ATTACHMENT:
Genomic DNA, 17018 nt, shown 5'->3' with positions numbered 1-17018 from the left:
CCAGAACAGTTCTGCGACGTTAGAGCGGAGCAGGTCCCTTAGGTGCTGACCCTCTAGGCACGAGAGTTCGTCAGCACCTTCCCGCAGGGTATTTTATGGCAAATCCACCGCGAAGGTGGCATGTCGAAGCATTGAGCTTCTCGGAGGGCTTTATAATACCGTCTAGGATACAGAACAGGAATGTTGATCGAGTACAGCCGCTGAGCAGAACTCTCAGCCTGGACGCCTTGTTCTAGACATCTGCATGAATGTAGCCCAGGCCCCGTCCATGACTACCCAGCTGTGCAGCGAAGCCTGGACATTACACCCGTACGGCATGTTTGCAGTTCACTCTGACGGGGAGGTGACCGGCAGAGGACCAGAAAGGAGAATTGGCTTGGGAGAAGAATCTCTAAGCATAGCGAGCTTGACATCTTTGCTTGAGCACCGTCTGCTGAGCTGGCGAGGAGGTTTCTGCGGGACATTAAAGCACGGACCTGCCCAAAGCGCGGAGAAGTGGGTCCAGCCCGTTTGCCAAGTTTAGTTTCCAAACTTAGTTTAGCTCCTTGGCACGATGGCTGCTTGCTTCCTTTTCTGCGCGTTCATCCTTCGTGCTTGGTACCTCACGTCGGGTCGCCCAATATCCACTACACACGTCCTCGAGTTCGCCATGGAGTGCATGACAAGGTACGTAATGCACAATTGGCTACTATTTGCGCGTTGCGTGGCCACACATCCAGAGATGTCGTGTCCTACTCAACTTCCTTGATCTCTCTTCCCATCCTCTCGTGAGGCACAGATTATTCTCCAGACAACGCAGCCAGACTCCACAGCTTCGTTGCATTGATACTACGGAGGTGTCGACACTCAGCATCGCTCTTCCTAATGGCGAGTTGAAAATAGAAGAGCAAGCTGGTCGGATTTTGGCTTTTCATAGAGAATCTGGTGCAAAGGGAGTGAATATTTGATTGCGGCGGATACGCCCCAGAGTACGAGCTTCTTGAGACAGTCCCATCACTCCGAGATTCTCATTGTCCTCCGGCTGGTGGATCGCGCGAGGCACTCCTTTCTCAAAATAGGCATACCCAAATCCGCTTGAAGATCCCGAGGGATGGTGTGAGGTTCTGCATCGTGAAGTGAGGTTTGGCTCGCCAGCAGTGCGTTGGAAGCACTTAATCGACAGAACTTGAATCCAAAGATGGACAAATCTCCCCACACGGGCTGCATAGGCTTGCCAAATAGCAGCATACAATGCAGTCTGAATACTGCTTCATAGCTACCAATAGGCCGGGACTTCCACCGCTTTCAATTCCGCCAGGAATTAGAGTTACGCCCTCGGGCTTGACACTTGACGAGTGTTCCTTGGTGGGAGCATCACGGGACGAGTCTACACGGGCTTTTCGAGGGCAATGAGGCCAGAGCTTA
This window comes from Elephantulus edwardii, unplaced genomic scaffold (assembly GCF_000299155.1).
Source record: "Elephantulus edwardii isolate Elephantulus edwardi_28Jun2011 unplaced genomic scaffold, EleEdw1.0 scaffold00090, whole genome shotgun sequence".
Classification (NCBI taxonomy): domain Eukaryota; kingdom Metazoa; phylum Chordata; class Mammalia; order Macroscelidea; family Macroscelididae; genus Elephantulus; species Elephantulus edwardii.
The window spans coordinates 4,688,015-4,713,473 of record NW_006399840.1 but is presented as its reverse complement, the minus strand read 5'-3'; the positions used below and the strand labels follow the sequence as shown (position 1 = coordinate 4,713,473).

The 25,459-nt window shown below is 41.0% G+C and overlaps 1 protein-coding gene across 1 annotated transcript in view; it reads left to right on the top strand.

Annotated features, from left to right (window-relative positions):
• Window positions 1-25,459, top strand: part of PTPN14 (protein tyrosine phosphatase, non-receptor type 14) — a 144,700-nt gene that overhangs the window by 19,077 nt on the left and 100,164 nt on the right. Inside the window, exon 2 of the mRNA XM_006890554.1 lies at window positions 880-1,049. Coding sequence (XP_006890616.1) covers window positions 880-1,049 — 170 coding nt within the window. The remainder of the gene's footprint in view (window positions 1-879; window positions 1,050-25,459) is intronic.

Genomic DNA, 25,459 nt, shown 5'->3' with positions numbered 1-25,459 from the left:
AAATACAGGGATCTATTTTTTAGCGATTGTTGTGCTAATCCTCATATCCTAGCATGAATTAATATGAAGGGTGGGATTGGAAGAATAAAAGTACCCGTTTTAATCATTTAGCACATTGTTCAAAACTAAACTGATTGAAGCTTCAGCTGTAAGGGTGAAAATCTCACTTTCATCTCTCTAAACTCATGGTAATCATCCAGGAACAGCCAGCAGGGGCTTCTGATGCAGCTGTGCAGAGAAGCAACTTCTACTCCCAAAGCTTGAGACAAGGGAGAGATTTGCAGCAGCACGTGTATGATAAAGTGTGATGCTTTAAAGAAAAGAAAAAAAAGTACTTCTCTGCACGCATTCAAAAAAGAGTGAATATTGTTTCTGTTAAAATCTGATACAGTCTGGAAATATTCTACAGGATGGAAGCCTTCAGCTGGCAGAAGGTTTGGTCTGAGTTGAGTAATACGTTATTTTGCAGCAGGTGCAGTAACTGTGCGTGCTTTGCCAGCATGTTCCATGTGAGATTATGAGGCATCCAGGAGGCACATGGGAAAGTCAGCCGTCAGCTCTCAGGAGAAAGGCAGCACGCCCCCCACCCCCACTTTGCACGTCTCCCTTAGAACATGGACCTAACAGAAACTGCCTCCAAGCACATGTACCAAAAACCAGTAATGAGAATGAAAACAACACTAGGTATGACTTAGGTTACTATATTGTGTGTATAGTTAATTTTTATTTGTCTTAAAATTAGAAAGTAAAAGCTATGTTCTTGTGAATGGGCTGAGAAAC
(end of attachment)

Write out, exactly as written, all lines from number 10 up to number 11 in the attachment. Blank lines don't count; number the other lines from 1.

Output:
Genomic DNA, 25,459 nt, shown 5'->3' with positions numbered 1-25,459 from the left:
AAATACAGGGATCTATTTTTTAGCGATTGTTGTGCTAATCCTCATATCCTAGCATGAATTAATATGAAGGGTGGGATTGGAAGAATAAAAGTACCCGTTTTAATCATTTAGCACATTGTTCAAAACTAAACTGATTGAAGCTTCAGCTGTAAGGGTGAAAATCTCACTTTCATCTCTCTAAACTCATGGTAATCATCCAGGAACAGCCAGCAGGGGCTTCTGATGCAGCTGTGCAGAGAAGCAACTTCTACTCCCAAAGCTTGAGACAAGGGAGAGATTTGCAGCAGCACGTGTATGATAAAGTGTGATGCTTTAAAGAAAAGAAAAAAAAGTACTTCTCTGCACGCATTCAAAAAAGAGTGAATATTGTTTCTGTTAAAATCTGATACAGTCTGGAAATATTCTACAGGATGGAAGCCTTCAGCTGGCAGAAGGTTTGGTCTGAGTTGAGTAATACGTTATTTTGCAGCAGGTGCAGTAACTGTGCGTGCTTTGCCAGCATGTTCCATGTGAGATTATGAGGCATCCAGGAGGCACATGGGAAAGTCAGCCGTCAGCTCTCAGGAGAAAGGCAGCACGCCCCCCACCCCCACTTTGCACGTCTCCCTTAGAACATGGACCTAACAGAAACTGCCTCCAAGCACATGTACCAAAAACCAGTAATGAGAATGAAAACAACACTAGGTATGACTTAGGTTACTATATTGTGTGTATAGTTAATTTTTATTTGTCTTAAAATTAGAAAGTAAAAGCTATGTTCTTGTGAATGGGCTGAGAAAC